Pastor Doug Friesema, center, speaks to more than 30 people, March 16, 2022, at the Aurora Day Resource Center during a memorial for Donald Walton, a homeless man that lived in Aurora. Walton died in early March. Photo by PHILIP B. POSTON/Sentinel Colorado
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AURORA | When Michelle Rogers’ fiance died several months ago, his close friend Donald Walton was there for her. Just a short time later, he’s gone too.

Rogers, along with her dog, Bronco, was one of several dozen people gathered at the Aurora Day Resource Center Wednesday afternoon for a celebration of Walton’s life.

“He was a good man,” Rogers said. “He’d give you the shirt off his back.”

A member of Aurora’s homeless community, Walton died on the streets of Aurora in early March at age 47. The cause of his death has not been confirmed but several of his friends said it was due to alcoholism, which he struggled with for many years.

Joe Lee, who had known him for about two years, said Walton was determined to get sober and was on the way to getting his life back on track before he died.

“He fought it to the very end,” he said of his addiction.

Lee said Walton was proud of his roots in Texas but considered Aurora his home. He remembered Walton as a happy person, but one who would not stand for people being aggressive in the shelter or mistreating others, particularly women or children. Many people at the memorial remarked on his deep faith and his protective nature, even toward shelter employees.

“Even as staff I know he would have taken a bullet for me,” said Valerie Quintrell, a peer specialist with Mile High Behavioral Health.

Jessica Starcher had known Walton for 10 years, starting from when she was a branch manager of a labor company before she was homeless and he was one of her favorite employees. She remembered him for the sunglasses he always wore, his faith (“on Jesus” was a frequent refrain of his) and his riotous sense of humor.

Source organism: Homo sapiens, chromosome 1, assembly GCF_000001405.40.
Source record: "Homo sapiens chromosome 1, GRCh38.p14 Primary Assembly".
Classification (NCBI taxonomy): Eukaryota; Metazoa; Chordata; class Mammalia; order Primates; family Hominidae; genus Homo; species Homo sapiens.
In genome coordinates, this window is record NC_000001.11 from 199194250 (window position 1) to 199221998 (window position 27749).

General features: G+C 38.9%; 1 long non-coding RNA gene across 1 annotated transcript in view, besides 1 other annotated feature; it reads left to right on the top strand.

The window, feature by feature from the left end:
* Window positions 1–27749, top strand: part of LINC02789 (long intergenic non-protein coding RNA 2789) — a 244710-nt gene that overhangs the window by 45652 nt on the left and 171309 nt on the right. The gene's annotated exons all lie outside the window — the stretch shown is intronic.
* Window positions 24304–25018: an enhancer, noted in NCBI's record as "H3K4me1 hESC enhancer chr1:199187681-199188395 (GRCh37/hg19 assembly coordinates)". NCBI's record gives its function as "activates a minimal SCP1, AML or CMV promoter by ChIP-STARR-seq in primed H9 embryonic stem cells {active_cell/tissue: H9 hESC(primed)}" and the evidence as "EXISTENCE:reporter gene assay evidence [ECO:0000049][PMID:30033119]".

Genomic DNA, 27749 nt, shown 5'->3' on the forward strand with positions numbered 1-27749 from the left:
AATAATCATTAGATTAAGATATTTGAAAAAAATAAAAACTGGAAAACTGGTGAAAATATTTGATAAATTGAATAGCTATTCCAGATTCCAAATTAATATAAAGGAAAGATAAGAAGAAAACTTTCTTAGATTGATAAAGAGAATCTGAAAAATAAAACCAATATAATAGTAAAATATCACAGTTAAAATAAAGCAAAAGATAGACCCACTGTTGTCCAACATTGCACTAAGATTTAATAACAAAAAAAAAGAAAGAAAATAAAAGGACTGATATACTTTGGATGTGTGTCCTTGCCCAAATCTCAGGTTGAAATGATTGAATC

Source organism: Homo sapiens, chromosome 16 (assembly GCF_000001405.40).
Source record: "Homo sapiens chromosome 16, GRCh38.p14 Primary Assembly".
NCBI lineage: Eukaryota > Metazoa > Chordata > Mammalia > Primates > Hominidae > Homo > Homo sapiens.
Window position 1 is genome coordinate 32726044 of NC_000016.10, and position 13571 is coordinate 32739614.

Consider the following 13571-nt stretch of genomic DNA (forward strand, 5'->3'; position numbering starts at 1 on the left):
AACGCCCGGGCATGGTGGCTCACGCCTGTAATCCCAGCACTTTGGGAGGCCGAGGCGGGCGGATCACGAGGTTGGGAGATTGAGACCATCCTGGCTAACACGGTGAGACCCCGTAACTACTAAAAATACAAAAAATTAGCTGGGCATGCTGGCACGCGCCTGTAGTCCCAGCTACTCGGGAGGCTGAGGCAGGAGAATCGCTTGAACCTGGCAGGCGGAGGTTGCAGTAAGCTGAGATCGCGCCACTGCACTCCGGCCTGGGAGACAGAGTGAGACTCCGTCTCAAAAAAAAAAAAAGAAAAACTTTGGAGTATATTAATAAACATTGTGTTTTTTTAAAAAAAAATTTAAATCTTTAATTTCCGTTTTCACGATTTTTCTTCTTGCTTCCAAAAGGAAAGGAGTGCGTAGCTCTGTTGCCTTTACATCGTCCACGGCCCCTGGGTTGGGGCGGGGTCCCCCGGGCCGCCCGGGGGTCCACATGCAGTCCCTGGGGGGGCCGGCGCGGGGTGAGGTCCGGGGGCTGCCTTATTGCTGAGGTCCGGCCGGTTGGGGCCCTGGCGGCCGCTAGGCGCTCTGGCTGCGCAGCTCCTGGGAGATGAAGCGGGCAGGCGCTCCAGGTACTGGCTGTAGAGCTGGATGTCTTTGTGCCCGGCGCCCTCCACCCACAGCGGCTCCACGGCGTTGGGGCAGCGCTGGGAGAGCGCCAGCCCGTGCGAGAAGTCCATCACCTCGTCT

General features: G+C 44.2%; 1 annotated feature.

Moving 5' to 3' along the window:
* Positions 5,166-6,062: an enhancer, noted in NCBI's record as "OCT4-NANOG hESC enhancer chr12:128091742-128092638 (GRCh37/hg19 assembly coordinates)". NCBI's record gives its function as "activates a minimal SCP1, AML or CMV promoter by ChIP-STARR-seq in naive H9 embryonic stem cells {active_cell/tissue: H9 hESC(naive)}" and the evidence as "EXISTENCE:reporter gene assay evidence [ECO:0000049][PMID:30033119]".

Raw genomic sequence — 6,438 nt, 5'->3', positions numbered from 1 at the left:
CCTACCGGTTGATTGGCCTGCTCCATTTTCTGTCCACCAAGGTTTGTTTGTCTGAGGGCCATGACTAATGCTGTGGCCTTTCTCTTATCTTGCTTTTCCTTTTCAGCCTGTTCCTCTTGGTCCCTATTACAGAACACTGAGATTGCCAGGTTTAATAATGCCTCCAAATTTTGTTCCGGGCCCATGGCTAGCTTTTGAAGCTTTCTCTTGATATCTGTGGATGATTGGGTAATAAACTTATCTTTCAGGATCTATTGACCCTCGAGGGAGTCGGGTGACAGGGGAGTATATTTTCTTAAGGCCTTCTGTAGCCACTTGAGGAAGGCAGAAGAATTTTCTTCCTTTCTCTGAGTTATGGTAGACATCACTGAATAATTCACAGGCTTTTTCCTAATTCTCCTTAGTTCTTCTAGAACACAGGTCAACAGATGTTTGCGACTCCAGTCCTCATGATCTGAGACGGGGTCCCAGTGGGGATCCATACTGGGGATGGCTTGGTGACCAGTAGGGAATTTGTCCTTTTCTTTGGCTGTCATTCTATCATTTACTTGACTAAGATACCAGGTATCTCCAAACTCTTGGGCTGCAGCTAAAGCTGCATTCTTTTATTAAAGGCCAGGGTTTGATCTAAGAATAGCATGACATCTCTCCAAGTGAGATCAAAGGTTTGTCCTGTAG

“He could make you laugh at the drop of a hat,” she said.

Rev. Doug Friesema, pastor at Aurora First Presbyterian Church, spoke briefly and read a passage from Phillippians before inviting people to share their memories of Walton.

Friesama said he did not know Walton well but that he would often be helping out at the Colfax Community Network, which shares space with the church. It was clear he was someone who meant a lot to people in the community, he said.

Mayor Mike Coffman and city councilmembers Ruben Medina and Angela Lawson were present as well. The council voted 6-5 on Monday to move forward with a ban on unauthorized camping within the city that Coffman introduced. It will be put to a final vote later this month.

Coffman disputed that the ban could make it harder for homeless people to access resources, saying that he thought it was important that people come to shelters instead of being isolated outside.

Advocates have said that the city does not have enough permanent shelter for all its homeless population. Coffman said that the city is exploring its options, but that one potential possibility is tearing down the building the day resource center is currently housed in, a renovated former gym for the Aurora Police Department, and building a new 24/7 facility on the site.

Walton had strong ties to the ARDC, which he was present at on and off for the past five years.

“He left a mark on us,” said Tamika Nuamah, a staff member.

Nuamah said she met Walton on the very first day the center opened in 2017. He told her that he was going to be out of homelessness in the next 90 days

He didn’t make it. But she said he was instrumental in helping build many of the center’s programs from the group up.

“I miss him,” she said.

One reply on “Donald Walton remembered for his humor, generosity and life without a home in Aurora”

  1. This kind man a couple years ago visited our Church around the time we were letting out. We see a lot of struggling and homeless members of the community since the church is across from the park. The church is small and we don’t always have much ability to help at times other than offer prayers, compassion, and support. There was a struggling elderly mother with disabled adult son and grandson with her looking for help with getting a hotel room. Some of the members gave her some cash that they had, and this gentleman who was recently having conversation with my father about his own struggles but was very positive. He also gave 4 dollars or so to the struggling family. I can only imagine how many people’s lives he changed throughout his life.A beautiful soul.

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